Google has opposed moves by the U.S. Department of Justice to extend the warrant issuing authority of magistrate judges to searches of computers in districts other than their own.
Innocuous as that may sound, Google is concerned that the proposed amendment would likely end up being used by U.S. law enforcement to directly search computers and devices anywhere in the world.
There is nothing in the proposed change to the Federal Rule of Criminal Procedure 41 that would prevent access to computers and devices worldwide, wrote Richard Salgado, Google's legal director for law enforcement and information security, in a blog post Wednesday.
The rule currently gives authority to a judge in a district to issue a warrant to search for and seize a person or property located within the district, with certain exceptions.
The amendment would allow a magistrate judge of the location, where activities relating to a crime may have occurred, the authority to issue a warrant "to use remote access to search electronic storage media and to seize or copy electronically stored information located within or outside that district," if the location of the media is concealed using technology or the media are protected computers that have been damaged without authorization and are located within five or more districts.
The little known Advisory Committee on the Federal Rules of Criminal Procedure proposed the amendment and the last day for comments was Tuesday. The move to amend Rule 41 has been opposed by a number of privacy and civil rights groups. Google also filed its comments.
The Department of Justice in a submission in 2013 argued that it is becoming difficult to identify the location of a computer suspected to be involved in a crime, as criminals are, for example, increasingly using anonymizing techniques. Criminals are also using multiple computers in multiple districts simultaneously and effective investigation and disruption of their schemes requires remote access to the Internet-connected devices in many districts.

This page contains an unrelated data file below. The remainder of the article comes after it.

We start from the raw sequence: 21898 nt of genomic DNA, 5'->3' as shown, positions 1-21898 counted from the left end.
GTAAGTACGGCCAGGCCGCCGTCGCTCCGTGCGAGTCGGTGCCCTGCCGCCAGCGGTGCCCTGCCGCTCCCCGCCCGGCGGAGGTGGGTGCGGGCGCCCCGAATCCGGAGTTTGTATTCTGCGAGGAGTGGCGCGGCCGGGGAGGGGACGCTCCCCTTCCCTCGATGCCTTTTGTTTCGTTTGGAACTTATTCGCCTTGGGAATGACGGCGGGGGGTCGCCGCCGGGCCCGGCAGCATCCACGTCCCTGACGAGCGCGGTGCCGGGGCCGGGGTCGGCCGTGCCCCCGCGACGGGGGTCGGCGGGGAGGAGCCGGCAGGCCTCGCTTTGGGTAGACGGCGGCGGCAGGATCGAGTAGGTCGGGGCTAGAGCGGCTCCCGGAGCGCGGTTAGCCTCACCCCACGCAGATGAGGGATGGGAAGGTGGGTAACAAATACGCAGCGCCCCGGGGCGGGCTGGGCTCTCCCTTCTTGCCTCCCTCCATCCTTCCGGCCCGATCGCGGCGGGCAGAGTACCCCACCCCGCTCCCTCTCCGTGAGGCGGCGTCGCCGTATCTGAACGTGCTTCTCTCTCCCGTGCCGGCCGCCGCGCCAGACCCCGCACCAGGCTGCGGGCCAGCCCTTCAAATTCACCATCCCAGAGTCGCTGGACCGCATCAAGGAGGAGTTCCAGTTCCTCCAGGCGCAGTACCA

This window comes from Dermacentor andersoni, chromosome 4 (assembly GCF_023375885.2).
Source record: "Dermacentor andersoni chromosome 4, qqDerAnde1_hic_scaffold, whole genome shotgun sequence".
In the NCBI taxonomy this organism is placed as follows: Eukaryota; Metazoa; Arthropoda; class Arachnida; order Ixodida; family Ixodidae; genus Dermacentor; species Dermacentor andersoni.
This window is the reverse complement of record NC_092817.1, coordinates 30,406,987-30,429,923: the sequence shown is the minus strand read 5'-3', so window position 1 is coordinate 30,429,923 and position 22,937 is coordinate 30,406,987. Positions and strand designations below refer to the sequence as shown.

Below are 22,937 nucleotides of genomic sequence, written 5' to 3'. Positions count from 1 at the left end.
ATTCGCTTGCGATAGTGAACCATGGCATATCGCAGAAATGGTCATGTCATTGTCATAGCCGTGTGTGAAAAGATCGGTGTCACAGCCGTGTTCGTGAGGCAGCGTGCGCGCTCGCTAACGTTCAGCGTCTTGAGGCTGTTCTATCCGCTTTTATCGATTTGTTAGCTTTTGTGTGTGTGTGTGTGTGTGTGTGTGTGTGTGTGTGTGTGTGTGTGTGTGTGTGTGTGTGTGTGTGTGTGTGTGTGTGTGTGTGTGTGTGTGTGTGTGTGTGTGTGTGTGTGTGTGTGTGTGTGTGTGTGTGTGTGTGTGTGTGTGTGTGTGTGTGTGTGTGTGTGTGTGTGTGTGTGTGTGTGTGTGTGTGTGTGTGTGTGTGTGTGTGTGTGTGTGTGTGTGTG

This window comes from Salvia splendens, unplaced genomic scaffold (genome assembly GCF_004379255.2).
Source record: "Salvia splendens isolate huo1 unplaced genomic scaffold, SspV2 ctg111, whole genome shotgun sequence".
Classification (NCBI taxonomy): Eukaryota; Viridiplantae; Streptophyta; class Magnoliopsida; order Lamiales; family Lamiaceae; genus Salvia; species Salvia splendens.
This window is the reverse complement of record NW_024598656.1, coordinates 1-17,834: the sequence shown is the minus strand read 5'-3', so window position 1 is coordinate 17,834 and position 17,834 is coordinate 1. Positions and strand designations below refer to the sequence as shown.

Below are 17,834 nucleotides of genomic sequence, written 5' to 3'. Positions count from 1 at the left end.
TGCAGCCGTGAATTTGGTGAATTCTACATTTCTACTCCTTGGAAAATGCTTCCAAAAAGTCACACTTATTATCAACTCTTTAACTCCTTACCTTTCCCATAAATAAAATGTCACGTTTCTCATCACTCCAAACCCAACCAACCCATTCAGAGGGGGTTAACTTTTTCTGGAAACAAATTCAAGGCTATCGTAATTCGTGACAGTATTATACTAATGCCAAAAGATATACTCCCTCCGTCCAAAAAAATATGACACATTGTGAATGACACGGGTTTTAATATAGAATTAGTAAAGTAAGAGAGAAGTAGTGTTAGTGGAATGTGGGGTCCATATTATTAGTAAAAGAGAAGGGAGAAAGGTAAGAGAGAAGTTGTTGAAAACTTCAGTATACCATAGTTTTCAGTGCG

The DOJ gave the example of a large investigation into a botnet of compromised computers under a central control that could require investigations in a large number of districts. Obtaining warrants in all the districts simultaneously would be practically impossible, it said.
The U.S. has diplomatic arrangements with many countries, called Mutual Legal Assistance Treaties (MLATs), for cross-border crime investigations. The repercussions of the amendment on relations with other countries should be addressed by the U.S. Congress and the President, not the Advisory Committee, Google said.
The definition of "remote search" and under what circumstances and conditions it can be undertaken are not specified by the amendment, according to Salgado. "It carries with it the specter of government hacking without any Congressional debate or democratic policymaking process," he added.
The reference to obscuring a location using technology would also bring under the amended rule a whole number of computers that use VPNs (virtual private networks), used by businesses like banks, online retailers and communications providers, according to Salgado. VPNs can conceal the actual location of a network, "and thus could be subject to a remote search warrant where it would not have been otherwise," he wrote.